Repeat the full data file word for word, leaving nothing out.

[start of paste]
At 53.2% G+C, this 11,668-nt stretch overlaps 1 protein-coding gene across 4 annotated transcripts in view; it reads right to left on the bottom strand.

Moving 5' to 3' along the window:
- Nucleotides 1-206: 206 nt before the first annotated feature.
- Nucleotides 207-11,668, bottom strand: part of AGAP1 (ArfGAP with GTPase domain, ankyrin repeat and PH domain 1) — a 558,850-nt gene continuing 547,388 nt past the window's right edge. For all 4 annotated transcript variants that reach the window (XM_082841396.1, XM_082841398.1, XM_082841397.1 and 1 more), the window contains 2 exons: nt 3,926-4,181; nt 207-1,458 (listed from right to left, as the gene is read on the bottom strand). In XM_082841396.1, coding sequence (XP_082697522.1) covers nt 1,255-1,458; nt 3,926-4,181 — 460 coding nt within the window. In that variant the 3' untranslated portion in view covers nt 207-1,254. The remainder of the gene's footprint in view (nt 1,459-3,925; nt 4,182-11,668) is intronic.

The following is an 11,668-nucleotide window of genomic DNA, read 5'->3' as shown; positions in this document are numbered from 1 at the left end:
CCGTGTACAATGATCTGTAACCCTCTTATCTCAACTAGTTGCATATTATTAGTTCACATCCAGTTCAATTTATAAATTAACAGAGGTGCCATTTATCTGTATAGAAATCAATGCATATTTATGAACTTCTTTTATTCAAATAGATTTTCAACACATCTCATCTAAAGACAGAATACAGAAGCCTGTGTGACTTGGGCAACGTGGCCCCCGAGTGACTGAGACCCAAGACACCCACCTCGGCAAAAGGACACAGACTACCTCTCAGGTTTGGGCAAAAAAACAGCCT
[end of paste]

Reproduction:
At 53.2% G+C, this 11,668-nt stretch overlaps 1 protein-coding gene across 4 annotated transcripts in view; it reads right to left on the bottom strand.

Moving 5' to 3' along the window:
- Nucleotides 1-206: 206 nt before the first annotated feature.
- Nucleotides 207-11,668, bottom strand: part of AGAP1 (ArfGAP with GTPase domain, ankyrin repeat and PH domain 1) — a 558,850-nt gene continuing 547,388 nt past the window's right edge. For all 4 annotated transcript variants that reach the window (XM_082841396.1, XM_082841398.1, XM_082841397.1 and 1 more), the window contains 2 exons: nt 3,926-4,181; nt 207-1,458 (listed from right to left, as the gene is read on the bottom strand). In XM_082841396.1, coding sequence (XP_082697522.1) covers nt 1,255-1,458; nt 3,926-4,181 — 460 coding nt within the window. In that variant the 3' untranslated portion in view covers nt 207-1,254. The remainder of the gene's footprint in view (nt 1,459-3,925; nt 4,182-11,668) is intronic.

The following is an 11,668-nucleotide window of genomic DNA, read 5'->3' as shown; positions in this document are numbered from 1 at the left end:
CCGTGTACAATGATCTGTAACCCTCTTATCTCAACTAGTTGCATATTATTAGTTCACATCCAGTTCAATTTATAAATTAACAGAGGTGCCATTTATCTGTATAGAAATCAATGCATATTTATGAACTTCTTTTATTCAAATAGATTTTCAACACATCTCATCTAAAGACAGAATACAGAAGCCTGTGTGACTTGGGCAACGTGGCCCCCGAGTGACTGAGACCCAAGACACCCACCTCGGCAAAAGGACACAGACTACCTCTCAGGTTTGGGCAAAAAAACAGCCT